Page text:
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Year : 2019  |  Volume : 23  |  Issue : 2  |  Page : 93-94

A tender plantar swelling

Department of Internal Medicine, King Hamad University Hospital, Busaiteen, Kingdom of Bahrain

Date of Web Publication26-Jul-2019

Correspondence Address:
Dr. Manal Alsabbagh
Department of Internal Medicine, King Hamad University Hospital, P.O. Box: 24343, Busaiteen
Kingdom of Bahrain
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Source of Support: None, Conflict of Interest: None

DOI: 10.4103/jdds.jdds_16_19

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How to cite this article:
Alsabbagh M. A tender plantar swelling. J Dermatol Dermatol Surg 2019;23:93-4

How to cite this URL:
Alsabbagh M. A tender plantar swelling. J Dermatol Dermatol Surg [serial online] 2019 [cited 2020 Apr 7];23:93-4. Available from: http://www.jddsjournal.org/text.asp?2019/23/2/93/263608

An 11-year-old otherwise healthy girl presented with more than 6-month history of a swelling in her right sole that was painful while walking. There was no history of trauma. On examination, there was a fleshy colored, mildly tender 2 cm × 2 cm nodule with normal overlying skin [Figure 1]. The patient was referred to pediatric surgery, and the lesion was fully excised.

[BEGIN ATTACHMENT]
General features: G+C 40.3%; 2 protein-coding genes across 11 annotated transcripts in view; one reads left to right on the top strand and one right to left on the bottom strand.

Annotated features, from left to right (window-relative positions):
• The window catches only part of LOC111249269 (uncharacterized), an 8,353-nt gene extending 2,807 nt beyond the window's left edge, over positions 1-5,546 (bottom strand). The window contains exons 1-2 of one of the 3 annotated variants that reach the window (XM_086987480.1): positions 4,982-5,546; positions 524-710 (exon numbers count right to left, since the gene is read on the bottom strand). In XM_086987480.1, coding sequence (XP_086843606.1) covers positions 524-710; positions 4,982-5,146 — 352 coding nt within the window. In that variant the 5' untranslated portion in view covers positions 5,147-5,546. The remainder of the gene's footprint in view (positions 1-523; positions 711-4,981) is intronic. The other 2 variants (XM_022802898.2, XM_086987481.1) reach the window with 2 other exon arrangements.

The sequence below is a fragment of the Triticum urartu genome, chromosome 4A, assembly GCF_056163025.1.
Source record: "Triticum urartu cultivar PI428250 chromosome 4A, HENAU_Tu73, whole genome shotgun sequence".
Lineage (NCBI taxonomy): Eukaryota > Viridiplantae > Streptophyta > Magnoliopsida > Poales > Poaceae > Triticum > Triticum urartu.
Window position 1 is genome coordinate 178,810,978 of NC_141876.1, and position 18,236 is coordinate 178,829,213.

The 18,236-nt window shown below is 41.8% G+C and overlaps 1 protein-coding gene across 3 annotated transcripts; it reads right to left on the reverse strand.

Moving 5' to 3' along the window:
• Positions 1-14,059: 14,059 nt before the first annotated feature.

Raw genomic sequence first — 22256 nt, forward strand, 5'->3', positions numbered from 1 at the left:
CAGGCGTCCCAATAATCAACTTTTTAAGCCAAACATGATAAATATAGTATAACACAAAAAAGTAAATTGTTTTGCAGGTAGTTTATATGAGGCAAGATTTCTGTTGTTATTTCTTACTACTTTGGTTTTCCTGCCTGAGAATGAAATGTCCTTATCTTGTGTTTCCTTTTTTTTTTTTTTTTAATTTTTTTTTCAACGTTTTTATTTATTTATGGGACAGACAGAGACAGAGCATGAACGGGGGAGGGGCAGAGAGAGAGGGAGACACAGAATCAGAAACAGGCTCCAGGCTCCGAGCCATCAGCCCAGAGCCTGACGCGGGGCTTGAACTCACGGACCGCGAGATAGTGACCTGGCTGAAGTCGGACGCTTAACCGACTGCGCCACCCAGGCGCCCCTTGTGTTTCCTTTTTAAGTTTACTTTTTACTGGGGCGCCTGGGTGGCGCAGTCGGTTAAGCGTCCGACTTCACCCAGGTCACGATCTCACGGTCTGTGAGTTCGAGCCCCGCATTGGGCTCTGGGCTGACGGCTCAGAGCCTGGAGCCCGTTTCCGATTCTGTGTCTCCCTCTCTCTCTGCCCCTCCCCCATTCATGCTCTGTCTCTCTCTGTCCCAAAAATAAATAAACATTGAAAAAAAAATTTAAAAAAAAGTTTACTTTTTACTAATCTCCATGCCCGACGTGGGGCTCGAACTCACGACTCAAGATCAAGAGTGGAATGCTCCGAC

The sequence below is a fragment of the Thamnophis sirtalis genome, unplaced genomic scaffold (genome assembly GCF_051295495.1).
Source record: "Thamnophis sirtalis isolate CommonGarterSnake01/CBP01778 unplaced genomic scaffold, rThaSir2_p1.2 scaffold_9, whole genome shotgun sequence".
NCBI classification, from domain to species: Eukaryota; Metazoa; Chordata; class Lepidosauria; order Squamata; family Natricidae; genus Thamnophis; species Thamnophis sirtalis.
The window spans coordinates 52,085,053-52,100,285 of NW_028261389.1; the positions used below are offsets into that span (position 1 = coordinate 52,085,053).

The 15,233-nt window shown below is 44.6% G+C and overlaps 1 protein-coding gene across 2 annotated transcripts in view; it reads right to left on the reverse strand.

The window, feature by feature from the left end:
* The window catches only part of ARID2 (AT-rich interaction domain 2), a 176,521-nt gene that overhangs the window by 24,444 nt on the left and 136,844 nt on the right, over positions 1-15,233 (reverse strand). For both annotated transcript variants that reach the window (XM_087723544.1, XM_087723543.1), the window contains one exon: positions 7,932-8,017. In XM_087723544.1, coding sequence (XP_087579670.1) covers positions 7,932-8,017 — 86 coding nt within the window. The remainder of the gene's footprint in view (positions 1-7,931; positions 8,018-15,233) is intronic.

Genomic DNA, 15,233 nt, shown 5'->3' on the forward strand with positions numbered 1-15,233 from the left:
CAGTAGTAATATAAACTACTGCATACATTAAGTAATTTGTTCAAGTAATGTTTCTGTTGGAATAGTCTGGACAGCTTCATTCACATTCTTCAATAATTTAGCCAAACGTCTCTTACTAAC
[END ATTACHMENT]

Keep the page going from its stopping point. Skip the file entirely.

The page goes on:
Figure 1: Clinical appearance of the plantar LESION

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Histopathological examination revealed hyperkeratotic epidermal layer with parakeratosis and acanthosis. The excised lesion was cystic in nature filled with lamellated keratin and surrounded by fibroadipose tissue with mixed inflammatory cells.

  What Is the Diagnosis? Top

  1. Eccrine poroma
  2. Epidermal inclusion cyst
  3. Foreign body granuloma
  4. Verrucous cyst

  Answer Top

b. Epidermal inclusion cyst

Epidermal inclusion cysts are commonly seen in hair-bearing skin with a suggestion of being formed from infundibular part of the hair follicle. The formation of such cysts in the palmoplantar area is rare.[1]

Epidermal cyst clinically presents as a solitary, dome-shaped cyst with smooth surface and a punctum. This type is typically seen in trunk, face, and external genitalia. Histologically, it is lined with stratified squamous epithelium where the granular layer presents.[2] [Figure 2] shows the classical histological findings of epidermal cyst in our patient.
Figure 2: Histological examination showing the excised cyst lined by stratified squamous epithelium and filled with lamellated keratin. (H and E, ×2)

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Three main theories were suggested for the formation of epidermal cysts in the palmoplantar area:

  1. Trauma: due to epidermal invagination into the dermis. Histological features of these lesions are parakeratosis and focal lack of a granular layer at least at the upper portion of the cyst's wall. The cyst content is predominantly compact orthokeratotic material[1]